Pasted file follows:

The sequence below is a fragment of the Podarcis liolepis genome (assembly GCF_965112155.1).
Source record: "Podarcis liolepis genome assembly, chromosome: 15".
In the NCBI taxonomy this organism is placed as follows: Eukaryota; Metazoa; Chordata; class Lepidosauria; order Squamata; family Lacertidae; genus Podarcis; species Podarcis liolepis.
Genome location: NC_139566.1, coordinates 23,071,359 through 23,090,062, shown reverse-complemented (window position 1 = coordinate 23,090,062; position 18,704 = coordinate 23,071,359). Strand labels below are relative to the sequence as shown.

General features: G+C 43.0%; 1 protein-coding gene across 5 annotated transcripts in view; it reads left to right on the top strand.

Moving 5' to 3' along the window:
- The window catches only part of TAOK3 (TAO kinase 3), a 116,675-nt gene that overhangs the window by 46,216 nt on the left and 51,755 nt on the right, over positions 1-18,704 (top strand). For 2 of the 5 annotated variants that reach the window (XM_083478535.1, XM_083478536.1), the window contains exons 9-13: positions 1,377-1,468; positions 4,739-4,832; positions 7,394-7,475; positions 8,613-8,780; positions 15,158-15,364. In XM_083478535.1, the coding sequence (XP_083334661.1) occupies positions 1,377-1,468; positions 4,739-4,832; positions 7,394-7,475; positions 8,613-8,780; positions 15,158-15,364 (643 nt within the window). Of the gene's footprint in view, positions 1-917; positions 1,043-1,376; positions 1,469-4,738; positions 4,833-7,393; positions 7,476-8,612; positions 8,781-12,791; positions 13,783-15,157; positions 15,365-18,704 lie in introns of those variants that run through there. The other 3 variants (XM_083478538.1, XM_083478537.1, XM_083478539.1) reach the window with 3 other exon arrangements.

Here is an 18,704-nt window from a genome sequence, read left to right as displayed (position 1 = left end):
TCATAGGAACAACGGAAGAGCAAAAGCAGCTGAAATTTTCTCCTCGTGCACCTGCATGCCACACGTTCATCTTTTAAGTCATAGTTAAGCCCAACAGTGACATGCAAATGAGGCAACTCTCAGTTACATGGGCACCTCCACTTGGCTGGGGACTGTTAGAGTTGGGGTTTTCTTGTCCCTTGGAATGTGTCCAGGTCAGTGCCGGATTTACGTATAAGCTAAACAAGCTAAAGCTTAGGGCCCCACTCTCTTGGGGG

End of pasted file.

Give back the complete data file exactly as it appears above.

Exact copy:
The sequence below is a fragment of the Podarcis liolepis genome (assembly GCF_965112155.1).
Source record: "Podarcis liolepis genome assembly, chromosome: 15".
In the NCBI taxonomy this organism is placed as follows: Eukaryota; Metazoa; Chordata; class Lepidosauria; order Squamata; family Lacertidae; genus Podarcis; species Podarcis liolepis.
Genome location: NC_139566.1, coordinates 23,071,359 through 23,090,062, shown reverse-complemented (window position 1 = coordinate 23,090,062; position 18,704 = coordinate 23,071,359). Strand labels below are relative to the sequence as shown.

General features: G+C 43.0%; 1 protein-coding gene across 5 annotated transcripts in view; it reads left to right on the top strand.

Moving 5' to 3' along the window:
- The window catches only part of TAOK3 (TAO kinase 3), a 116,675-nt gene that overhangs the window by 46,216 nt on the left and 51,755 nt on the right, over positions 1-18,704 (top strand). For 2 of the 5 annotated variants that reach the window (XM_083478535.1, XM_083478536.1), the window contains exons 9-13: positions 1,377-1,468; positions 4,739-4,832; positions 7,394-7,475; positions 8,613-8,780; positions 15,158-15,364. In XM_083478535.1, the coding sequence (XP_083334661.1) occupies positions 1,377-1,468; positions 4,739-4,832; positions 7,394-7,475; positions 8,613-8,780; positions 15,158-15,364 (643 nt within the window). Of the gene's footprint in view, positions 1-917; positions 1,043-1,376; positions 1,469-4,738; positions 4,833-7,393; positions 7,476-8,612; positions 8,781-12,791; positions 13,783-15,157; positions 15,365-18,704 lie in introns of those variants that run through there. The other 3 variants (XM_083478538.1, XM_083478537.1, XM_083478539.1) reach the window with 3 other exon arrangements.

Here is an 18,704-nt window from a genome sequence, read left to right as displayed (position 1 = left end):
TCATAGGAACAACGGAAGAGCAAAAGCAGCTGAAATTTTCTCCTCGTGCACCTGCATGCCACACGTTCATCTTTTAAGTCATAGTTAAGCCCAACAGTGACATGCAAATGAGGCAACTCTCAGTTACATGGGCACCTCCACTTGGCTGGGGACTGTTAGAGTTGGGGTTTTCTTGTCCCTTGGAATGTGTCCAGGTCAGTGCCGGATTTACGTATAAGCTAAACAAGCTAAAGCTTAGGGCCCCACTCTCTTGGGGG